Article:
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Apple's iPhone payment system won't disrupt current power brokers

Just a day after Home Depot (HD) disclosed that hackers might have stolen as many as 60 million credit card numbers, Apple (AAPL) jumped into the payment security maelstrom with a new iPhone-based solution.

Consumers, who have largely ignored prior smartphone-based payments offerings, are likely to start using Apple's solution in much larger numbers, analysts said. But by working closely with the biggest players in the current credit card ecosystem, Apple isn't threatening to disrupt the entire payments landscape.

The new “Apple Pay” system lets a consumer with a new iPhone or smartwatch tap the device on a special check out terminal and pay -- without transmitting a credit card number or other details hackers have sought. The system relies on a special piece of hardware, called a Near Field Communication (NFC) chip, that will be included in the new iPhone 6, iPhone 6 Plus and Apple Watch.

Apple employees demonstrated the slick and speedy payment system in a special, temporary building across from the Flint Center auditorium in Cupertino, Calif., where Apple made its announcements. A customer could pre-load credit cards using the camera in their phone and make payments just by putting their phone near a terminal and putting their thumb on the fingerprint sensor to acknowledge the transaction.

Big backers

Apple won the backing of the biggest players in the credit card industry, including Visa (V), Mastercard (MA) and American Express (AXP). The six largest card-issuing banks, including Bank of America and (BAC) JP Morgan Chase (JPM), also signed on.

Apple’s own security record is hardly unblemished, as last week’s iCloud nude celebrity photo scandal demonstrated, but its new solution for securing payments looks to be a big improvement over current practice. The massive credit card thefts from Home Depot, Target (TGT) and other chains are prompting retailers finally to upgrade their check out systems to support more-secure mobile payments.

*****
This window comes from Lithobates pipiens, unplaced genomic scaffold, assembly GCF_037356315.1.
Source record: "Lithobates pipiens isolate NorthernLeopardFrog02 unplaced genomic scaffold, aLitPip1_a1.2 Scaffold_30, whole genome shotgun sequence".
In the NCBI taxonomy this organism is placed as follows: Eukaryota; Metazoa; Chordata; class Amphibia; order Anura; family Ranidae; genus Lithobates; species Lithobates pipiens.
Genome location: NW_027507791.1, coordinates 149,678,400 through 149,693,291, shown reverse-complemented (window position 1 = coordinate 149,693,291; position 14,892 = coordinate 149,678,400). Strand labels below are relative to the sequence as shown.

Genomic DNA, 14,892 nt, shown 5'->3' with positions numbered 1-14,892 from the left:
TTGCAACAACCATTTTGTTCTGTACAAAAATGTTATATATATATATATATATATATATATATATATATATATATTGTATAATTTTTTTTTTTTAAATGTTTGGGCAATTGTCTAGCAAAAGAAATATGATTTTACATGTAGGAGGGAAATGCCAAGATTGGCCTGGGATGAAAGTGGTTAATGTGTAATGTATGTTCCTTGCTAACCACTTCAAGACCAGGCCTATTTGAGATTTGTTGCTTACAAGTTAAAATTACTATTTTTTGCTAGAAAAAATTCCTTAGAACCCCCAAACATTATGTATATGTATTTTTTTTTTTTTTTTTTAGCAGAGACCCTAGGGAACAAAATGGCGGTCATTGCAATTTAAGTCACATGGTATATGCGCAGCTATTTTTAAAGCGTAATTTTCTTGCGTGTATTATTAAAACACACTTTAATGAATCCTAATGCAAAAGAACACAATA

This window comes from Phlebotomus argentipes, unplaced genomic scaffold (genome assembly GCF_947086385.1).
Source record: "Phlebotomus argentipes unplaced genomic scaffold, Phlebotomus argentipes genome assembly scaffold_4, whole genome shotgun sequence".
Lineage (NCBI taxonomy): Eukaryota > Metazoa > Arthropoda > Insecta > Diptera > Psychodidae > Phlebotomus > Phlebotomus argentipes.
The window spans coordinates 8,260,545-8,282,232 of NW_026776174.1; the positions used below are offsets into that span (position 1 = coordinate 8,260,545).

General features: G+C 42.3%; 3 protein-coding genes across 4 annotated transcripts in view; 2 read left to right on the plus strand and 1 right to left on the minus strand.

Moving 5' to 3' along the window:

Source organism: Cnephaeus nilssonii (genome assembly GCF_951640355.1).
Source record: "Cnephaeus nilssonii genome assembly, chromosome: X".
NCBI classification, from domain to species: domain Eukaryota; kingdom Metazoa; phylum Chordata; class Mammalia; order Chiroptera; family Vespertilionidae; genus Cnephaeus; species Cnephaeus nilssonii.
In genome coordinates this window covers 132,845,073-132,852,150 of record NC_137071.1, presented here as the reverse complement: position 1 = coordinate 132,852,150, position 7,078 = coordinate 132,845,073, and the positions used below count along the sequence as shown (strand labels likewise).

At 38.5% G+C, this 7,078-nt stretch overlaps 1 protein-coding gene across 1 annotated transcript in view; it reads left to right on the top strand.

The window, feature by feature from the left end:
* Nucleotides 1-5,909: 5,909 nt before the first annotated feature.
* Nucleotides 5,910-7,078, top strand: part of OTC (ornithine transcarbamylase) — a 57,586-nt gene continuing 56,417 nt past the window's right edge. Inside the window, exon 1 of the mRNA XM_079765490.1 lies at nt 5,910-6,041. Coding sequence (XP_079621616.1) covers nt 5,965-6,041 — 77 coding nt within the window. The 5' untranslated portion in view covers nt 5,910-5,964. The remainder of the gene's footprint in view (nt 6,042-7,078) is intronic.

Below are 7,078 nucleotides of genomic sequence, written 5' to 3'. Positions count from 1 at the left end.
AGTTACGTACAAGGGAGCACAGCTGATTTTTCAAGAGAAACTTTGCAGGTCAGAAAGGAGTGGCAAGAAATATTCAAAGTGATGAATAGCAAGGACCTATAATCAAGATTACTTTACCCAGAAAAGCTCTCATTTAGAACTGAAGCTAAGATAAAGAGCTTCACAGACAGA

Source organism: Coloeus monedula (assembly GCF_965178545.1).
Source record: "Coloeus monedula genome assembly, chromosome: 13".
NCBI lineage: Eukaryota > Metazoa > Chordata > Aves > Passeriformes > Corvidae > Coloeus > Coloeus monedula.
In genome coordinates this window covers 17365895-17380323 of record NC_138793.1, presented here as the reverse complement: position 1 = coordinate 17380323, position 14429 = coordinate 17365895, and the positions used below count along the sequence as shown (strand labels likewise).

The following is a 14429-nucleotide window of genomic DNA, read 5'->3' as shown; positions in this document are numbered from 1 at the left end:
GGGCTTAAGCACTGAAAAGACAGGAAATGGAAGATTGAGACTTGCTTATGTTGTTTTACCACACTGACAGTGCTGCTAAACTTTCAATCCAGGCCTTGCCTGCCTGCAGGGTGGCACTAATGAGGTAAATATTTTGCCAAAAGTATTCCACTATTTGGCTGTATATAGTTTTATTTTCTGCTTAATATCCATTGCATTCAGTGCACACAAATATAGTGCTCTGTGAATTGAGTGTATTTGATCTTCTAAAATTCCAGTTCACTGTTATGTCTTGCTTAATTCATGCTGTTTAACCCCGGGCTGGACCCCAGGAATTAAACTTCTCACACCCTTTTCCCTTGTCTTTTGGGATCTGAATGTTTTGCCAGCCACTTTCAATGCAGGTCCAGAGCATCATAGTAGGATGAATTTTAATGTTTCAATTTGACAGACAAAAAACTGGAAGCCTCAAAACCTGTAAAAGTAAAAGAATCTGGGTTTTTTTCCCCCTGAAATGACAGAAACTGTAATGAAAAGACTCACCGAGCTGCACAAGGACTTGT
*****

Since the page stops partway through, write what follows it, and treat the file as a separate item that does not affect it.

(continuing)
And Apple customers are wealthier on average than users of phones running Google’s Android; they also tend to spend more online and via their mobile devices. Analysts cited Apple’s massive iTunes customer base and easy-to-use fingerprint reading technology as advantages over prior efforts. Apple also signed up major retailers as partners, including Macy’s, Staples (SPLS) and McDonald’s (MCD). McDonald’s is even enabling Apple Pay for its drive-through lines, Apple said.

By working so closely with the existing power brokers of the credit card ecosystem, Apple isn’t doing much to shake up the system in other ways, or save consumers money. The payments will end up on customers' usual monthly credit card bills, and retailers will still pay the banks and card networks much the same fees they pay on credit card transactions.

When Apple Pay was initially unveiled on Tuesday, Apple shares shot up as high as $103.08, close to the all-time high of $103.74. But as it became clear just how small a role Apple would play – it won’t even be collecting data about the transactions – the stock fell back below $100. The shares closed at $97.99, down 0.4% on the day. Still, the news appeared to hit eBay (EBAY), which owns the current leading mobile payments app, PayPal. Shares of eBay lost 2.8% on the day.

“Apple Pay is backed by the iTunes account card, so Apple is working on top of the traditional credit card infrastructure as we expected,” UBS analyst Steven Milunovich wrote after Apple’s announcements. “Although financial terms were not disclosed, we don’t expect a substantial new revenue stream as much as differentiation of the ecosystem.”

Maybe after Apple convinces consumers that mobile payments are worthwhile, it can bring some innovation to the rest of the system.